Del Cambio the restaurant in Turin
The Del Cambio restaurant, a true Turin temple of fine taste, has represented an important piece of the city’s history since 1757 – and not only in a food and wine sense. In 2014 the Piedmont chef Matteo Baronetto took the reins, and thanks to his experience working with award winning chefs such as Gualtiero Marchesi and Carlo Cracco, has creatively redefined the restaurant within its Piedmont history. This change, however, could not have been limited solely to the cuisine. The restaurant’s wine cellars have also been revamped, thanks to the innovative Davide Buongiorno, wine director of the prestigious establishment.
When creativity deals with history
The Del Cambio restaurant, a Turin temple of taste, has represented an important piece of history since 1757 in the city that was the first capital of Italy – and not just for food and wine. Even today, dining in its prestigious rooms made of old-fashioned wainscoting and mirrors, timeless floors and chandeliers, there is the impression of being cast back for a moment into a world now lost: a world that over the centuries has seen not only Camillo Cavour in these rooms, but also other heterogeneous myths of the past such as Eleonora Duse and Maria Callas, Honoré de Balzac and Giuseppe Verdi, Friedrich Nietzsche and Giacomo Puccini.
And perhaps it would have remained forever a prisoner of this magical spell, if not for the arrival of a chef that could free it from the paralysis that enveloped it. A chef with experience at the Michelin starred tables of Gualtiero Marchesi and Carlo Cracco, a Chef with a strictly Piedmont DNA: Matteo Baronetto.
From April 2014 it would be Baronetto who would provide the Del Cambio restaurant with a turning point, whose step by step approach could only naively be OPPURE mistaken for maintaining the now syncopated status quo. This turning point, beginning in the kitchen, would set it on a path that was as risky as it was ambitious: to redefine, from a creative perspective, the whole Piedmont history of the place. Now, over four years later, if you have the opportunity to sit at one of the tables in the Del Cambio restaurant, you will no longer have any doubts about the success of the operation: even if you limit yourself to a very classic veal with tuna sauce or traditional Piedmont agnolotti, you will soon realize that behind the overly sober names of these dishes there has been an exceptional and skillful reworking, even if deeply animated by that Savoy trait that manages to impress with substance, rather than with special effects.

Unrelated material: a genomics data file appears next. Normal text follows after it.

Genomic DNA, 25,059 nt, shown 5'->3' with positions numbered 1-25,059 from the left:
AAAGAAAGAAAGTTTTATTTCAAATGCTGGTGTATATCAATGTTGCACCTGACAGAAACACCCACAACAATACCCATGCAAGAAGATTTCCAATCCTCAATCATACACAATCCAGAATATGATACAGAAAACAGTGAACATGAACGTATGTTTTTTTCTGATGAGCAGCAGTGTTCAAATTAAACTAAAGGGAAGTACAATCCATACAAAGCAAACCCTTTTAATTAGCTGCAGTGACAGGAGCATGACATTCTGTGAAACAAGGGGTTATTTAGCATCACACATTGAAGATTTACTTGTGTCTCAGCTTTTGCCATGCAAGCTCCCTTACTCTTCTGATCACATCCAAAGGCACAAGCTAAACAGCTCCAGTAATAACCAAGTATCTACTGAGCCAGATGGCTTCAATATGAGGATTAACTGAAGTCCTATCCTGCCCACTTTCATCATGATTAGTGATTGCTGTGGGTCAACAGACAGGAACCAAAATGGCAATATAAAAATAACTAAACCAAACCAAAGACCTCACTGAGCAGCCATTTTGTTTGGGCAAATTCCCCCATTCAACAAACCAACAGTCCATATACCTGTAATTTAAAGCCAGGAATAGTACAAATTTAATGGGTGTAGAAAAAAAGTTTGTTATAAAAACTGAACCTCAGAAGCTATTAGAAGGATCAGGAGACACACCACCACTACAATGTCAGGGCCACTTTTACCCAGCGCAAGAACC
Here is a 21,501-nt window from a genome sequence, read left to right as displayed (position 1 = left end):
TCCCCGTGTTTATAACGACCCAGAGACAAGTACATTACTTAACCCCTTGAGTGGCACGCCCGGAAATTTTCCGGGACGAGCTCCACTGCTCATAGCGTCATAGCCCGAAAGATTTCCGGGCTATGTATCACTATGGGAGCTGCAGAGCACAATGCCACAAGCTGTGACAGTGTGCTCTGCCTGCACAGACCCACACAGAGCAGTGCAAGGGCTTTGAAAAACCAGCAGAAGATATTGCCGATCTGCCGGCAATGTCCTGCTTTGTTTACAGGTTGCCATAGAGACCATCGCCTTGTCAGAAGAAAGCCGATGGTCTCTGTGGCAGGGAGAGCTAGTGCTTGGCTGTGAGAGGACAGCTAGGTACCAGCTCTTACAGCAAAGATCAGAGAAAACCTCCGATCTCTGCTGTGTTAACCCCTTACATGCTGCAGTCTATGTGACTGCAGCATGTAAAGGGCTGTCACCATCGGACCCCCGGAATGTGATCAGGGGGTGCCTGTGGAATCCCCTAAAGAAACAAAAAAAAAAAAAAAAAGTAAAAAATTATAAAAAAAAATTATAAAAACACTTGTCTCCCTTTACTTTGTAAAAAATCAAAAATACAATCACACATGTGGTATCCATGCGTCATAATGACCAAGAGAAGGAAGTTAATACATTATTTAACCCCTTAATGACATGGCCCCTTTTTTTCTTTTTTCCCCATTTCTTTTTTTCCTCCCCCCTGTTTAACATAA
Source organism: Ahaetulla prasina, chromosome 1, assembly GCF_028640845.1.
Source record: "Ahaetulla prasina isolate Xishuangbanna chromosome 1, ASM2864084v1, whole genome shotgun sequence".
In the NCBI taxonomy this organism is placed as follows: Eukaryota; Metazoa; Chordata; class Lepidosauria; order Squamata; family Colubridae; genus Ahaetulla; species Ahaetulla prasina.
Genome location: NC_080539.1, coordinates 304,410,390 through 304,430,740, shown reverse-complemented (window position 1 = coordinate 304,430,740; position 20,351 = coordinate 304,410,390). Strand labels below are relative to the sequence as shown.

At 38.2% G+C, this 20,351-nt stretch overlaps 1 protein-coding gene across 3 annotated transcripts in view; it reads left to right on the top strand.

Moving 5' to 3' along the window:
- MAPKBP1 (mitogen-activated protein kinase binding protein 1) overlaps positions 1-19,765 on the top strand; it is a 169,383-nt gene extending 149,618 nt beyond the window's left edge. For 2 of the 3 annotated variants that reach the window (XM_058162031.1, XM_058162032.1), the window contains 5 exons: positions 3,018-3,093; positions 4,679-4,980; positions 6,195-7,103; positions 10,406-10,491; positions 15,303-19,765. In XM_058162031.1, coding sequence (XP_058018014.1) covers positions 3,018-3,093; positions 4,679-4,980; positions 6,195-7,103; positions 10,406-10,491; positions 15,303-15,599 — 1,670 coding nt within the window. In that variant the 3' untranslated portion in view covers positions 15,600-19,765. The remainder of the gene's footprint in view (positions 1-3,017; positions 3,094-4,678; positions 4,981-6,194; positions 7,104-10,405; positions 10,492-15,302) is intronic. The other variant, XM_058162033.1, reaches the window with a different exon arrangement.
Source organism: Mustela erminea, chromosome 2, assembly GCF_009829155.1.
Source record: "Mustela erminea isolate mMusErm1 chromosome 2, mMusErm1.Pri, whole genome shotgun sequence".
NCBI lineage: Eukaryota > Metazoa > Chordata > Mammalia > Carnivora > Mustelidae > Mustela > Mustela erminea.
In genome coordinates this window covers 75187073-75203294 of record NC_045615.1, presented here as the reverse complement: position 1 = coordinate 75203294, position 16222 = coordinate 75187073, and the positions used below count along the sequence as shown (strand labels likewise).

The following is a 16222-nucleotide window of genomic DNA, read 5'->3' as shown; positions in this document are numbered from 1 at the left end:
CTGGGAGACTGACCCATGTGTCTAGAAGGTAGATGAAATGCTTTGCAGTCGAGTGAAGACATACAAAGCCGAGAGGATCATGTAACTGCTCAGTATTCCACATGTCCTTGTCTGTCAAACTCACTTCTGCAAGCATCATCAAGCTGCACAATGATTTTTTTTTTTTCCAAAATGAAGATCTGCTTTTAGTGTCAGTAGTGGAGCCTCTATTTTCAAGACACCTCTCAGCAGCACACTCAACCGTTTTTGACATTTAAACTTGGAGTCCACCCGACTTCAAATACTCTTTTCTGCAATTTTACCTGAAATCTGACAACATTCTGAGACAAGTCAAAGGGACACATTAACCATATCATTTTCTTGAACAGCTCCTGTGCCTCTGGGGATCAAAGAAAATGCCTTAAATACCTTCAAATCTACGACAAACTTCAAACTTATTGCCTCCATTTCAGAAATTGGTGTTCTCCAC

However, this turning point could certainly not have been limited to the kitchen. It would be impossible to relaunch without really rethinking the entire cellar. And this is where the volcanic Davide Buongiorno, wine director of the prestigious restaurant, comes in, immediately tuning in to Baronetto’s philosophy and relaunching the wine to make it one of the inescapable protagonists of the Del Cambio restaurant’s path: by putting in order the almost 20,000 bottles crowded along the beautiful brick walls of the recovered underground cellars; by devising a wine list in line with the new challenge at hand; and above all by creating – in the magical twilight of the long and narrow corridor where “the cellar table” has found its place – real events aimed at growing the authentic culture of wine, via tastings of prestigious labels accompanied by dishes specially designed to enhance them.
Baronetto’s dishes and Buongiorno’s wines, while decisive in the dynamic relaunch strategy of the Del Cambio restaurant, are only the beginning of a project with a much more articulated and complex objective. One that has now led this place to transform itself into a real Maison, also equipped with a unique Drinks laboratory where, in addition to being able to buy ready-made take-away meals created by the restaurant’s own kitchen, you can also enjoy an excellent aperitif in the rarefied atmosphere of one of the most fascinating squares in Turin. Precisely that Turin which must once again become the effective and legitimate food and wine capital of a territory capable of establishing itself in the last decade as one of the “places of taste” most appreciated by national and international tourism. And this is evidently the ultimate goal of the project with which Baronetto intends to lead the way through the creation of the Maison Del Cambio.
Photos courtesy of the Del Cambio Restaurant